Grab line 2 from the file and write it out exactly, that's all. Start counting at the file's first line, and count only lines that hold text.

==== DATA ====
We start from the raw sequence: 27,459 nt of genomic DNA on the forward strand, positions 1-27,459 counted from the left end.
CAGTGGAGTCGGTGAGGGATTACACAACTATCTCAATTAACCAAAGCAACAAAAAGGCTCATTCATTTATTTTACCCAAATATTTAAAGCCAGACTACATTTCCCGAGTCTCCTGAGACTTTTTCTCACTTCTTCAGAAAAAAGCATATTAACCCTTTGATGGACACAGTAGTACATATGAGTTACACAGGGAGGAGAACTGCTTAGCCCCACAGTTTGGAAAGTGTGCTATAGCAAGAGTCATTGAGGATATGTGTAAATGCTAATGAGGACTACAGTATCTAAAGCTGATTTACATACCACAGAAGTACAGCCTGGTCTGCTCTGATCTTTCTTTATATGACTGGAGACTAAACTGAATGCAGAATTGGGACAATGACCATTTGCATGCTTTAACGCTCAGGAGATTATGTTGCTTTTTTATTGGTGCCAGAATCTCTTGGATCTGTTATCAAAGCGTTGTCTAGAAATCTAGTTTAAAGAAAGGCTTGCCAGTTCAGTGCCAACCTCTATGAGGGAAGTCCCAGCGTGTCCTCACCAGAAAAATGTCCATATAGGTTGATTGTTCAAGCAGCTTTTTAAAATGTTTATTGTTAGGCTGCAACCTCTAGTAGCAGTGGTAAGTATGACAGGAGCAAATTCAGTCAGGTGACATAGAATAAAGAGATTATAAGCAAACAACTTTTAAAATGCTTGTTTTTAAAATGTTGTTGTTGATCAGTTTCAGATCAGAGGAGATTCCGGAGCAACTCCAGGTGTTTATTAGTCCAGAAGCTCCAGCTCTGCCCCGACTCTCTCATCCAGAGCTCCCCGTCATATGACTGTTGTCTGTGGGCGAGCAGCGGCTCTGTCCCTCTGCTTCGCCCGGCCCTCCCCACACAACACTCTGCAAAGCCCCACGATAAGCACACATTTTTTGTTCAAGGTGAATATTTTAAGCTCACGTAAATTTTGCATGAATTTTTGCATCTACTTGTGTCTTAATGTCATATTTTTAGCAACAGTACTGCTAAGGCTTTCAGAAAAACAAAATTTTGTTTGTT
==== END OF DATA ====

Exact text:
CAGTGGAGTCGGTGAGGGATTACACAACTATCTCAATTAACCAAAGCAACAAAAAGGCTCATTCATTTATTTTACCCAAATATTTAAAGCCAGACTACATTTCCCGAGTCTCCTGAGACTTTTTCTCACTTCTTCAGAAAAAAGCATATTAACCCTTTGATGGACACAGTAGTACATATGAGTTACACAGGGAGGAGAACTGCTTAGCCCCACAGTTTGGAAAGTGTGCTATAGCAAGAGTCATTGAGGATATGTGTAAATGCTAATGAGGACTACAGTATCTAAAGCTGATTTACATACCACAGAAGTACAGCCTGGTCTGCTCTGATCTTTCTTTATATGACTGGAGACTAAACTGAATGCAGAATTGGGACAATGACCATTTGCATGCTTTAACGCTCAGGAGATTATGTTGCTTTTTTATTGGTGCCAGAATCTCTTGGATCTGTTATCAAAGCGTTGTCTAGAAATCTAGTTTAAAGAAAGGCTTGCCAGTTCAGTGCCAACCTCTATGAGGGAAGTCCCAGCGTGTCCTCACCAGAAAAATGTCCATATAGGTTGATTGTTCAAGCAGCTTTTTAAAATGTTTATTGTTAGGCTGCAACCTCTAGTAGCAGTGGTAAGTATGACAGGAGCAAATTCAGTCAGGTGACATAGAATAAAGAGATTATAAGCAAACAACTTTTAAAATGCTTGTTTTTAAAATGTTGTTGTTGATCAGTTTCAGATCAGAGGAGATTCCGGAGCAACTCCAGGTGTTTATTAGTCCAGAAGCTCCAGCTCTGCCCCGACTCTCTCATCCAGAGCTCCCCGTCATATGACTGTTGTCTGTGGGCGAGCAGCGGCTCTGTCCCTCTGCTTCGCCCGGCCCTCCCCACACAACACTCTGCAAAGCCCCACGATAAGCACACATTTTTTGTTCAAGGTGAATATTTTAAGCTCACGTAAATTTTGCATGAATTTTTGCATCTACTTGTGTCTTAATGTCATATTTTTAGCAACAGTACTGCTAAGGCTTTCAGAAAAACAAAATTTTGTTTGTT